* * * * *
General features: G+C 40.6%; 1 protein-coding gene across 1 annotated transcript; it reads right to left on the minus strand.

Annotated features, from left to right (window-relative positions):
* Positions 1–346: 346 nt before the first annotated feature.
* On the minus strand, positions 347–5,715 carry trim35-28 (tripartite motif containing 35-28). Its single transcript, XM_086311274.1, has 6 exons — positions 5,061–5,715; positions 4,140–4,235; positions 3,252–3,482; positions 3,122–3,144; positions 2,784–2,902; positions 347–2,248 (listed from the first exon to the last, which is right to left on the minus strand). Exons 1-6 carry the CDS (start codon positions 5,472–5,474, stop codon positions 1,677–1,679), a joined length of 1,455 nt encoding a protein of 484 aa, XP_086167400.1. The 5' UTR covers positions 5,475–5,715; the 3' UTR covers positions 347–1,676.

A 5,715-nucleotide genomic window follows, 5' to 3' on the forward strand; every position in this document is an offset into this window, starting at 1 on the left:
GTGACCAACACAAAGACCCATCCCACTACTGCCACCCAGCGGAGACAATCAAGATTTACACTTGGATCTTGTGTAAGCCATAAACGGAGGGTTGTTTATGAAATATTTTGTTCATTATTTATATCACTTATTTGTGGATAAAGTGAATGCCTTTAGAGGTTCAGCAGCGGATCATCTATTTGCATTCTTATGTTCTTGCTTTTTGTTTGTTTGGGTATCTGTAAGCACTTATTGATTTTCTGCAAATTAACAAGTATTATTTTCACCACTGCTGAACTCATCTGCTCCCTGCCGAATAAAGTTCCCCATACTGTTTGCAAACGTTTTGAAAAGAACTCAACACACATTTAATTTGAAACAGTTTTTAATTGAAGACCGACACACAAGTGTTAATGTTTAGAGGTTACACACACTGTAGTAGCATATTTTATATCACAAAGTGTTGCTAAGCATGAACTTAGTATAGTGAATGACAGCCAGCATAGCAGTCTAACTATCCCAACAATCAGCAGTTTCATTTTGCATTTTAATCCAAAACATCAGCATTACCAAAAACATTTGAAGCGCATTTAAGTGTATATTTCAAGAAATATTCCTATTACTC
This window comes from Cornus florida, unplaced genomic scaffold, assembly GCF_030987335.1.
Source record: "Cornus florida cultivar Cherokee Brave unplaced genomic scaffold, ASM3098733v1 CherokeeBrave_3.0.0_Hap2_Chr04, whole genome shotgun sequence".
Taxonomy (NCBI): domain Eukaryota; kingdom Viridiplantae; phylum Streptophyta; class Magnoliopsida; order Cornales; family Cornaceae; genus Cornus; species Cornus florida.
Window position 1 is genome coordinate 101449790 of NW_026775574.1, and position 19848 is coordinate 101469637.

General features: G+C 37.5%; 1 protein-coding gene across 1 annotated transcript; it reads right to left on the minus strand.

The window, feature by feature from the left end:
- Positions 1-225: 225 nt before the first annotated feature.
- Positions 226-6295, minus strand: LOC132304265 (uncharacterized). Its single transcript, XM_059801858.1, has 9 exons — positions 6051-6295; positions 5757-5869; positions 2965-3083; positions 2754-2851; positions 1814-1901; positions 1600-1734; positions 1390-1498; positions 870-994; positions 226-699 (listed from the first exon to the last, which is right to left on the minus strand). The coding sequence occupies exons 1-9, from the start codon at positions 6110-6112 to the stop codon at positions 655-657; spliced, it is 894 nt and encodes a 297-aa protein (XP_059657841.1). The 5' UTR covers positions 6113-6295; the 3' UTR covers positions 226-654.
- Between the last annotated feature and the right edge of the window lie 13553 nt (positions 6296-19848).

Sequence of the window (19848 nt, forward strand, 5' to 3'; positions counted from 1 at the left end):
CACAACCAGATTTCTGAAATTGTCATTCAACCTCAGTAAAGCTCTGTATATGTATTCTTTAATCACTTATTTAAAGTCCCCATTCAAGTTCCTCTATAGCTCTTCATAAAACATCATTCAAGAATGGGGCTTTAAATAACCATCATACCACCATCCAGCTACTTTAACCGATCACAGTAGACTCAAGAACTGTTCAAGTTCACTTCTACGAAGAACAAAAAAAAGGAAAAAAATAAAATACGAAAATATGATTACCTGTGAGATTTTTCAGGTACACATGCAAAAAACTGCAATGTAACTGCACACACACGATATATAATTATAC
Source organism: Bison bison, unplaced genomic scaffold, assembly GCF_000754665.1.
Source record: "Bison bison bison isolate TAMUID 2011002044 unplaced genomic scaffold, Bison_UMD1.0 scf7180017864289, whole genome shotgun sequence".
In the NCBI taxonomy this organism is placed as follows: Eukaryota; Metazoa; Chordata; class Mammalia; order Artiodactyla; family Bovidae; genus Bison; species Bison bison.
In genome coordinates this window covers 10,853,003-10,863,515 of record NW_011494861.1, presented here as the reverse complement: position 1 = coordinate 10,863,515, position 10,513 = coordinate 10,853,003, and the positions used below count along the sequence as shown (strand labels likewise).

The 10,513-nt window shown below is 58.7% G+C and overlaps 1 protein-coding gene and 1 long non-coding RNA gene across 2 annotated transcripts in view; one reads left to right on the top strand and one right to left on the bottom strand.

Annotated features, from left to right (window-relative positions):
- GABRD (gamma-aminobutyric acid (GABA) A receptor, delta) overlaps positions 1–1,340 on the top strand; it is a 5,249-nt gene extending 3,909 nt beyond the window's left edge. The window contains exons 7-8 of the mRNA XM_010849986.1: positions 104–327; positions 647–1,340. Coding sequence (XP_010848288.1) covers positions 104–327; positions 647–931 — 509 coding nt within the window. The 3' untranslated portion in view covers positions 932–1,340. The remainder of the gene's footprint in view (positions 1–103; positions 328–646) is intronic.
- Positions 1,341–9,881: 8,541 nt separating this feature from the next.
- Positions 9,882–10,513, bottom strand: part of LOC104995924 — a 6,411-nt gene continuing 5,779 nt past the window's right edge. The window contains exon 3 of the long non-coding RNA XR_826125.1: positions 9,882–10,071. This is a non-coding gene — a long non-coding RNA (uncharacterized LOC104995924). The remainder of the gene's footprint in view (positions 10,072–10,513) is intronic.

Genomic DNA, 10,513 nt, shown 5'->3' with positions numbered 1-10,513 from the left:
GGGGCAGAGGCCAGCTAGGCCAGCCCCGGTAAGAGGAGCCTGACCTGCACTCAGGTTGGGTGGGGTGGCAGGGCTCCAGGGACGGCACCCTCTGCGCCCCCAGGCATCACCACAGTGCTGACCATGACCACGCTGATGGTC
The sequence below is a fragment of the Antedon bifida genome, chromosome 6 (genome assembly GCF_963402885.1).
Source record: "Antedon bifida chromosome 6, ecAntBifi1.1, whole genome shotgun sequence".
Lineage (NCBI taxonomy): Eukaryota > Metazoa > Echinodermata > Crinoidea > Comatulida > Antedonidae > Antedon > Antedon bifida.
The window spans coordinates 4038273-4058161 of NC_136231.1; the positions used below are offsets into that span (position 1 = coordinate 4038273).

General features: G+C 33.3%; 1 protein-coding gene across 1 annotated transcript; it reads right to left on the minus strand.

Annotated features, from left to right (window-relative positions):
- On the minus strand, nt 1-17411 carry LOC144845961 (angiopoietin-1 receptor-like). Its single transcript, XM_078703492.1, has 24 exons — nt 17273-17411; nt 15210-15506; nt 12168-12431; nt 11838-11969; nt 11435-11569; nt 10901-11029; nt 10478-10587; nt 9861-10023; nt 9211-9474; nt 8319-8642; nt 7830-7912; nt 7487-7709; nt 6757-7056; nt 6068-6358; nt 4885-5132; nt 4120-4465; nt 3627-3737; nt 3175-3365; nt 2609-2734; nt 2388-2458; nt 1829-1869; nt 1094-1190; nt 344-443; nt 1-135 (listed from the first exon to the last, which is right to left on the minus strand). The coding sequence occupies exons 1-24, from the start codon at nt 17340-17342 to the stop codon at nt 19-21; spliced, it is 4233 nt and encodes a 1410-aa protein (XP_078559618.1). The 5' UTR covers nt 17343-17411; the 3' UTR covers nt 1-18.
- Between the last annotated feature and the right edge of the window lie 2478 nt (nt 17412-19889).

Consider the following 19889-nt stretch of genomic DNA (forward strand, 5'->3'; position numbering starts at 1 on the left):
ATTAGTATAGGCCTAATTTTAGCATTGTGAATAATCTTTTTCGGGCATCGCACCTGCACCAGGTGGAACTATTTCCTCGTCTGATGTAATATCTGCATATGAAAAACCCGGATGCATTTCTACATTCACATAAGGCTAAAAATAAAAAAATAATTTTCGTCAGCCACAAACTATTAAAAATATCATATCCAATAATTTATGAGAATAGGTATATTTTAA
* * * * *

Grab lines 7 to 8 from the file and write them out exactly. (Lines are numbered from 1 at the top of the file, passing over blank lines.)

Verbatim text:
This window comes from Cornus florida, unplaced genomic scaffold, assembly GCF_030987335.1.
Source record: "Cornus florida cultivar Cherokee Brave unplaced genomic scaffold, ASM3098733v1 CherokeeBrave_3.0.0_Hap2_Chr04, whole genome shotgun sequence".